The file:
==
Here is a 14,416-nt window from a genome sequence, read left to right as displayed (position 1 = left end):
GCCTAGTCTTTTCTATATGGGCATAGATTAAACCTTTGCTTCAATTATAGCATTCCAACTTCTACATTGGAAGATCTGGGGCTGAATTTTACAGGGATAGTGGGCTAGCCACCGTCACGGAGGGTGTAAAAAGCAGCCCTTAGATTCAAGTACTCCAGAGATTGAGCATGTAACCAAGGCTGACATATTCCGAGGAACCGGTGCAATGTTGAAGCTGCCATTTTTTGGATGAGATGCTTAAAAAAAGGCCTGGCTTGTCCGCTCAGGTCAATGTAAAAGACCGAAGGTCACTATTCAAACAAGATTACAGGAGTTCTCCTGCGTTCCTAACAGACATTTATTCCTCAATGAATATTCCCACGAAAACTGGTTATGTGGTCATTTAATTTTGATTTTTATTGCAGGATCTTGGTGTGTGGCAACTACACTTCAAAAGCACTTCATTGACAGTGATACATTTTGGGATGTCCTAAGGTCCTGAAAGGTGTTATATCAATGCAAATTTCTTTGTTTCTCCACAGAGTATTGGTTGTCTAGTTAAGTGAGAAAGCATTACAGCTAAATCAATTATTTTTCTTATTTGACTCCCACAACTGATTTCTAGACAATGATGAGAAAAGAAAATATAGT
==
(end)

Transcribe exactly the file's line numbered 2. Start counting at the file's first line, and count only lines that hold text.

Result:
GCCTAGTCTTTTCTATATGGGCATAGATTAAACCTTTGCTTCAATTATAGCATTCCAACTTCTACATTGGAAGATCTGGGGCTGAATTTTACAGGGATAGTGGGCTAGCCACCGTCACGGAGGGTGTAAAAAGCAGCCCTTAGATTCAAGTACTCCAGAGATTGAGCATGTAACCAAGGCTGACATATTCCGAGGAACCGGTGCAATGTTGAAGCTGCCATTTTTTGGATGAGATGCTTAAAAAAAGGCCTGGCTTGTCCGCTCAGGTCAATGTAAAAGACCGAAGGTCACTATTCAAACAAGATTACAGGAGTTCTCCTGCGTTCCTAACAGACATTTATTCCTCAATGAATATTCCCACGAAAACTGGTTATGTGGTCATTTAATTTTGATTTTTATTGCAGGATCTTGGTGTGTGGCAACTACACTTCAAAAGCACTTCATTGACAGTGATACATTTTGGGATGTCCTAAGGTCCTGAAAGGTGTTATATCAATGCAAATTTCTTTGTTTCTCCACAGAGTATTGGTTGTCTAGTTAAGTGAGAAAGCATTACAGCTAAATCAATTATTTTTCTTATTTGACTCCCACAACTGATTTCTAGACAATGATGAGAAAAGAAAATATAGT